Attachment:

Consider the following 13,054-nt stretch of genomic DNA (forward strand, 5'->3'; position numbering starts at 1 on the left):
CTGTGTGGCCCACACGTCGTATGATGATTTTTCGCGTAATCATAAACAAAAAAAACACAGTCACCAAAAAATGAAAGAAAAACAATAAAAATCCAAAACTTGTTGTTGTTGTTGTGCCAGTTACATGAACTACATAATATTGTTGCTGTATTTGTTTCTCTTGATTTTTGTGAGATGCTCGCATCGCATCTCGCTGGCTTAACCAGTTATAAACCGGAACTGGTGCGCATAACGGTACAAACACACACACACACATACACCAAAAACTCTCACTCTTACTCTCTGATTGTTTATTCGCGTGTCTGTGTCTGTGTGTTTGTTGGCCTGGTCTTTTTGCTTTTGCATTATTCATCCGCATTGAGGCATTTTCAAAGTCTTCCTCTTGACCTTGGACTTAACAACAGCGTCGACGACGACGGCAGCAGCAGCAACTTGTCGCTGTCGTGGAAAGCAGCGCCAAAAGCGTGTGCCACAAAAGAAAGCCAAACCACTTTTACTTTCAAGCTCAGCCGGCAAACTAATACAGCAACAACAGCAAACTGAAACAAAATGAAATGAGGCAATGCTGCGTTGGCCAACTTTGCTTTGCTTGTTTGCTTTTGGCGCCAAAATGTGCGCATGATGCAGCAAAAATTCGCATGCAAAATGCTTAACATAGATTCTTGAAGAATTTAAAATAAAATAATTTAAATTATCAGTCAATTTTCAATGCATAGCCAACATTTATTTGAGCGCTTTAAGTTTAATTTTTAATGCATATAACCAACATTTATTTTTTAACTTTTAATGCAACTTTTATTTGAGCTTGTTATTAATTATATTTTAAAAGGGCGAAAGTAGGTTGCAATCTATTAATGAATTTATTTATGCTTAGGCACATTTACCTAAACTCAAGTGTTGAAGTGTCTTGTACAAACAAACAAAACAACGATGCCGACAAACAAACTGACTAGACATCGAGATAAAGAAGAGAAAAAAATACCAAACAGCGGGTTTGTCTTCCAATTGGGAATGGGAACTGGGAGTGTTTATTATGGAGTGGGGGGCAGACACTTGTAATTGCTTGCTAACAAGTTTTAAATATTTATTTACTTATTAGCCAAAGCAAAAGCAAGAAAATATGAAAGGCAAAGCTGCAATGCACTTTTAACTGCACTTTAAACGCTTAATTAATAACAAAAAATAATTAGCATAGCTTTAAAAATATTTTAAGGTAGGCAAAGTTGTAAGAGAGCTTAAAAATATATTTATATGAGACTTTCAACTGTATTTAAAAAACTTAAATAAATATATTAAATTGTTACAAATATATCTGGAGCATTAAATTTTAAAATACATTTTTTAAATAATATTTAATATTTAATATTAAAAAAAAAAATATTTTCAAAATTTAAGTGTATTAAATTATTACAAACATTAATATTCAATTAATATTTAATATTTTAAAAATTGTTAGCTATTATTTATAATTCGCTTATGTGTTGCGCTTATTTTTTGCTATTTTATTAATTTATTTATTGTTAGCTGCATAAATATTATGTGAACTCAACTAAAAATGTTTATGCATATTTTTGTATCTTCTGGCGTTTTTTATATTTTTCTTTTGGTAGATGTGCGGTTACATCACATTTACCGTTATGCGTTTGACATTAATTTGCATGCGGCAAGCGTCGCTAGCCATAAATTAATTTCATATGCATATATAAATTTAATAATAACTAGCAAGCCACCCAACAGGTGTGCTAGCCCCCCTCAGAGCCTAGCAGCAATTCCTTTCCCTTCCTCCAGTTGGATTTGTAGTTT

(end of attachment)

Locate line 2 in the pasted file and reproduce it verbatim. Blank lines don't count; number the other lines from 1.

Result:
CTGTGTGGCCCACACGTCGTATGATGATTTTTCGCGTAATCATAAACAAAAAAAACACAGTCACCAAAAAATGAAAGAAAAACAATAAAAATCCAAAACTTGTTGTTGTTGTTGTGCCAGTTACATGAACTACATAATATTGTTGCTGTATTTGTTTCTCTTGATTTTTGTGAGATGCTCGCATCGCATCTCGCTGGCTTAACCAGTTATAAACCGGAACTGGTGCGCATAACGGTACAAACACACACACACACATACACCAAAAACTCTCACTCTTACTCTCTGATTGTTTATTCGCGTGTCTGTGTCTGTGTGTTTGTTGGCCTGGTCTTTTTGCTTTTGCATTATTCATCCGCATTGAGGCATTTTCAAAGTCTTCCTCTTGACCTTGGACTTAACAACAGCGTCGACGACGACGGCAGCAGCAGCAACTTGTCGCTGTCGTGGAAAGCAGCGCCAAAAGCGTGTGCCACAAAAGAAAGCCAAACCACTTTTACTTTCAAGCTCAGCCGGCAAACTAATACAGCAACAACAGCAAACTGAAACAAAATGAAATGAGGCAATGCTGCGTTGGCCAACTTTGCTTTGCTTGTTTGCTTTTGGCGCCAAAATGTGCGCATGATGCAGCAAAAATTCGCATGCAAAATGCTTAACATAGATTCTTGAAGAATTTAAAATAAAATAATTTAAATTATCAGTCAATTTTCAATGCATAGCCAACATTTATTTGAGCGCTTTAAGTTTAATTTTTAATGCATATAACCAACATTTATTTTTTAACTTTTAATGCAACTTTTATTTGAGCTTGTTATTAATTATATTTTAAAAGGGCGAAAGTAGGTTGCAATCTATTAATGAATTTATTTATGCTTAGGCACATTTACCTAAACTCAAGTGTTGAAGTGTCTTGTACAAACAAACAAAACAACGATGCCGACAAACAAACTGACTAGACATCGAGATAAAGAAGAGAAAAAAATACCAAACAGCGGGTTTGTCTTCCAATTGGGAATGGGAACTGGGAGTGTTTATTATGGAGTGGGGGGCAGACACTTGTAATTGCTTGCTAACAAGTTTTAAATATTTATTTACTTATTAGCCAAAGCAAAAGCAAGAAAATATGAAAGGCAAAGCTGCAATGCACTTTTAACTGCACTTTAAACGCTTAATTAATAACAAAAAATAATTAGCATAGCTTTAAAAATATTTTAAGGTAGGCAAAGTTGTAAGAGAGCTTAAAAATATATTTATATGAGACTTTCAACTGTATTTAAAAAACTTAAATAAATATATTAAATTGTTACAAATATATCTGGAGCATTAAATTTTAAAATACATTTTTTAAATAATATTTAATATTTAATATTAAAAAAAAAAATATTTTCAAAATTTAAGTGTATTAAATTATTACAAACATTAATATTCAATTAATATTTAATATTTTAAAAATTGTTAGCTATTATTTATAATTCGCTTATGTGTTGCGCTTATTTTTTGCTATTTTATTAATTTATTTATTGTTAGCTGCATAAATATTATGTGAACTCAACTAAAAATGTTTATGCATATTTTTGTATCTTCTGGCGTTTTTTATATTTTTCTTTTGGTAGATGTGCGGTTACATCACATTTACCGTTATGCGTTTGACATTAATTTGCATGCGGCAAGCGTCGCTAGCCATAAATTAATTTCATATGCATATATAAATTTAATAATAACTAGCAAGCCACCCAACAGGTGTGCTAGCCCCCCTCAGAGCCTAGCAGCAATTCCTTTCCCTTCCTCCAGTTGGATTTGTAGTTT